Following your birthday visit to Dimbola, and your fancy for the 'dressing up room',
it is time for your Grandmother to teach you a little about the artistry of Style-
and the difference twixt it, and what
Now dear Em, GiGi must tell you and tell you straight. The former is infinitly preferable to the latter term, when one is describing dress-sense! We shall use our good old mid-vics for examples...
FASHION- A popular trend, esp. in styles of dress, ornament, or behavior.
STYLE- A manner of doing something.
In the 1860's London Fashionable Society took elaborate pains to all look the same. To a great extent the same could be said for large sections of Society today, but back then, well one simply did not strike a pose in anything other than what was considered to be the Fashion of the moment. And here we are talking crinolines. Women were boned, structured and hooped, and then upholstered in the latest fabric trend.
Harpers Magasine helped the dear ladies to get accquainted with what one should wear, this is 1874 'street-wear'.
Chic Society took its style tips from the chicest, just as todays bright young thing might trawl fashion blogs for style icons as inspiration. But then, it was the norm to conform.
Just imagine then, when along comes Julia Margaret Cameron slap-bang into the centre of the new fashion of the London Salon ( copied from France, and indeed begun by Julia's beautiful Sister Sarah Prinsep at Little Holland House. ) They invited all the crinolines, and instead of wearing the same- they dared to be DIFFERENT!
The girls would all sit together in the evenings cutting up lengths of brightly coloured silks and velvets, and 'make their own clothes, and not a crinoline in sight' SHOCKING!
In a fashionable centre ( Little Holland House Salon had its own pet artist- G.F.Watts ) in Fashionable London- from our view-point today, we might think that these Ladies would be lauded for their style, splashed across Harpers Magasine ( well, a wood-engraving or two anyhow, ) and Pattle Fashion to become all the rage!?
Non, not in the 1860's. Way too modernist and avantgarde a way of thinking. They were simply gossiped about and maybe even laughed at.
Our dear Julia indeed was described as a ' bas-bleu' ( blue-stocking ) or more unkindly in a description of three of the sisters 'Beauty, Brains and Talent'. A rather stocky Julia, got the Talent award, years before she even began her photographic career.
Now then, take Julia down to the Isle of Wight, where 'boho' overode formal, invent the bright anniline dyes just for her delight, and the un-braided lady adorns her un-crinolined bright silk dresses with curtain sashes, red bonnets and openwork shawls. Slightly less attractive to her overall appearance, I rather suspect was the addition of blackened fingers from photographic chemicals. A Helena Bonham Carter-esque charm somewhat denigrated to mad-old bag-lady most probably.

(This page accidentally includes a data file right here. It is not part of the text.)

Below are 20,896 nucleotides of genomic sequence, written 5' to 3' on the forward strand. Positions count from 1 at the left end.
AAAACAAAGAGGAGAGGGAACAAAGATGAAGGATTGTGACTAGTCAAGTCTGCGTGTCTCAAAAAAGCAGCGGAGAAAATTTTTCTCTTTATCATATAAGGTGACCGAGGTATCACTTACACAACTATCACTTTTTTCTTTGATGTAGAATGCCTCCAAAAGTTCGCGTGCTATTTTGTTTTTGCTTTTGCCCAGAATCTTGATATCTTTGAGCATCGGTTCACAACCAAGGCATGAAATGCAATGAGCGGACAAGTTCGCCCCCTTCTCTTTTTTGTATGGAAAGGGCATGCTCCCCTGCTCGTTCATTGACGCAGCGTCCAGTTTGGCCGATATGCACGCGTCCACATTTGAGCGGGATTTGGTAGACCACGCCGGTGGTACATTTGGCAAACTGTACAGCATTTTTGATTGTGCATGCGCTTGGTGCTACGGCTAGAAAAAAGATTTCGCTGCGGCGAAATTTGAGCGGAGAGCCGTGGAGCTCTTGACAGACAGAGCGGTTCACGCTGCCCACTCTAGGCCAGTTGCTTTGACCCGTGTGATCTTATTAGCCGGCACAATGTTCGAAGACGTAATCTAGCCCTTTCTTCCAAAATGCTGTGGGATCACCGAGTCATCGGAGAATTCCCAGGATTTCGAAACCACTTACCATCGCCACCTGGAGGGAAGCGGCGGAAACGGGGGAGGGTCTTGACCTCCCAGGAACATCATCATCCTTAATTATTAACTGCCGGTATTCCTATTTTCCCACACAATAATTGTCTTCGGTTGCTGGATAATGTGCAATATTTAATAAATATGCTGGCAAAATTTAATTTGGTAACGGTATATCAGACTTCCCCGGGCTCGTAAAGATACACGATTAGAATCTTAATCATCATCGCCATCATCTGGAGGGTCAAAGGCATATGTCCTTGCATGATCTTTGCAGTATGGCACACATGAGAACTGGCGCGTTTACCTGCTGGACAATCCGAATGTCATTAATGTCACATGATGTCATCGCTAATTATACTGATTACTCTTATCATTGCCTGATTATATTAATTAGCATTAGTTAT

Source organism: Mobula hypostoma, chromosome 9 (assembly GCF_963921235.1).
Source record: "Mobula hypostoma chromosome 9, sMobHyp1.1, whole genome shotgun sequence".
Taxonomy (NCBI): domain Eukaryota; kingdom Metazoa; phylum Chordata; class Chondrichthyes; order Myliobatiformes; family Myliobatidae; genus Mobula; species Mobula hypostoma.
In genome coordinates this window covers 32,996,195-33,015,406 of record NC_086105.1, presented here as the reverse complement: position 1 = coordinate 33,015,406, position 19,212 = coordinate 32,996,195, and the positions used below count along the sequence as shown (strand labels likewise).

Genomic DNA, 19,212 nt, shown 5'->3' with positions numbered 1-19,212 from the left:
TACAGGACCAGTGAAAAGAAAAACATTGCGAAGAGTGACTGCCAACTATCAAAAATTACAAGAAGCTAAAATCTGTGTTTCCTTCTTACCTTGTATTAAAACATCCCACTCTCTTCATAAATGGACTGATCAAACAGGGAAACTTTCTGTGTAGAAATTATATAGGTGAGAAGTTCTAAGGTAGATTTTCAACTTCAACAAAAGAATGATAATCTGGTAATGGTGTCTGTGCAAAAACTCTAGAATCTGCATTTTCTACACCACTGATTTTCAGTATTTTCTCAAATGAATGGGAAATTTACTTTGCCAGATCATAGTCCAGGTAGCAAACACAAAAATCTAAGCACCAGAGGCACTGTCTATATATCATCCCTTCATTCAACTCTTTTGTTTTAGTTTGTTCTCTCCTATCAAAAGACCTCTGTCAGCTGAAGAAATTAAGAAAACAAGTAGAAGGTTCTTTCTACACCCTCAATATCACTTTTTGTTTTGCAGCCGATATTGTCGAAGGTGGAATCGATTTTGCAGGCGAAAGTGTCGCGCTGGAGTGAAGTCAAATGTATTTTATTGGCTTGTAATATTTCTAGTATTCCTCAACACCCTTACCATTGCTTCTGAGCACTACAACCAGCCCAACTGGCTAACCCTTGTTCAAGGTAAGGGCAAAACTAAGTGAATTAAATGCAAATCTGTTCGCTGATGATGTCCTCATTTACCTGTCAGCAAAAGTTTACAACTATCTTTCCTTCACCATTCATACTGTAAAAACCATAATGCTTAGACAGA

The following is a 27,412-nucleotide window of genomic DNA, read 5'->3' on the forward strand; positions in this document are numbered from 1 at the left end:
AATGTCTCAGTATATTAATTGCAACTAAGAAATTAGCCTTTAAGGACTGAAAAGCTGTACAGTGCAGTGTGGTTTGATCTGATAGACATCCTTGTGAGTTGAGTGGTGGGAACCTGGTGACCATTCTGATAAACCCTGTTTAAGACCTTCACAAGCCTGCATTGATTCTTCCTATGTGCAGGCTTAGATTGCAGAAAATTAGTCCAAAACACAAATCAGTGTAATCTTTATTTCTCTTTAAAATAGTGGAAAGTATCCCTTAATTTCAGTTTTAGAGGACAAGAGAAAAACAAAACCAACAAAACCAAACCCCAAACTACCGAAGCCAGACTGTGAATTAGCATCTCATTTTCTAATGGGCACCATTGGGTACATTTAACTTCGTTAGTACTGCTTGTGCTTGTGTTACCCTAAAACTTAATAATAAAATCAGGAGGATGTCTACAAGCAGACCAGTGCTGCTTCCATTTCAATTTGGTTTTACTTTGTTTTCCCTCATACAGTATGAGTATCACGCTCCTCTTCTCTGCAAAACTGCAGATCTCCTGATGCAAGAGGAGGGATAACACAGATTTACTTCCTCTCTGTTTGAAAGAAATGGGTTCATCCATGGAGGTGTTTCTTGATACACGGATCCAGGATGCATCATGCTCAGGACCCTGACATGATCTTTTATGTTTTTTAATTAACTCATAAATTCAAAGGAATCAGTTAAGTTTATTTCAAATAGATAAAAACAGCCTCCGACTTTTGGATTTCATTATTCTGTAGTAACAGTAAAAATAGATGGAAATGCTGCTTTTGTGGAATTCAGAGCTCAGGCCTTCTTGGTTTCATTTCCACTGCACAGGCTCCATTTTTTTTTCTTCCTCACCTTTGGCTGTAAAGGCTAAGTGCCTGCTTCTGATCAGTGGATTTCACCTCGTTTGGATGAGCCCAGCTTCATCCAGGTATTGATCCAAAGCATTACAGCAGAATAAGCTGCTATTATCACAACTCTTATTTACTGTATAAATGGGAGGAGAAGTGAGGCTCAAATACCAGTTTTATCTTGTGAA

But Em, I say NO! It may have taken two further generations, and into Ms Virginia Woolf and the Bloomsbury set, but our un-sung Style Guru, certainly made it into Fashion-History in my ( as yet un-written ) book!
Virginia was greatly influenced by her Great-Aunt Julia and Anne Thackeray-Ritchie in particular. And so, begat the bohemian Bloomsbury Style. I also believe that what she did in renovating Dimbola, heralded a new style of 'Colonial' verandah fronted houses built across the road.
Agatha Brazen has another task of investigation.
As I trawl through her photographs, and what her own 'dressing up room must have yielded, it begins to take pre-Bloomsbury shape...
What fun, Emily, as each snippet of writing allows the imagination to construct what clothing at Dimbola on the West-Wight might have looked like in the 1860's. I'm a planning a year of work and a little exhibition.
We begin with the pretty-maids.
Julia's Maids were her Models. They were not below-stairs. Mostly, they were being photographed. Often they were not cooking, or cleaning. One was to marry a Lord, much to Julia's delight!
I came across a little snippet that they all wore 'little knitted waistcoats'. I rather think that Julia masterminded this- and if so- it is highly likely given the influence her French-born stylish Mother bequeathed, that the Empire-line would be preferred in the Court of Queen Julia.
So here we are Em, Blue-Peter stylee once again-
One I felted earlier. Little knitted waistcoat, as I see it. Later to be embroidered just a bit ( not too much as it would not have been 'fitting'. )
What do you think Em?
Happy second birthday, my precious girl!
Lots of love from GiGi xx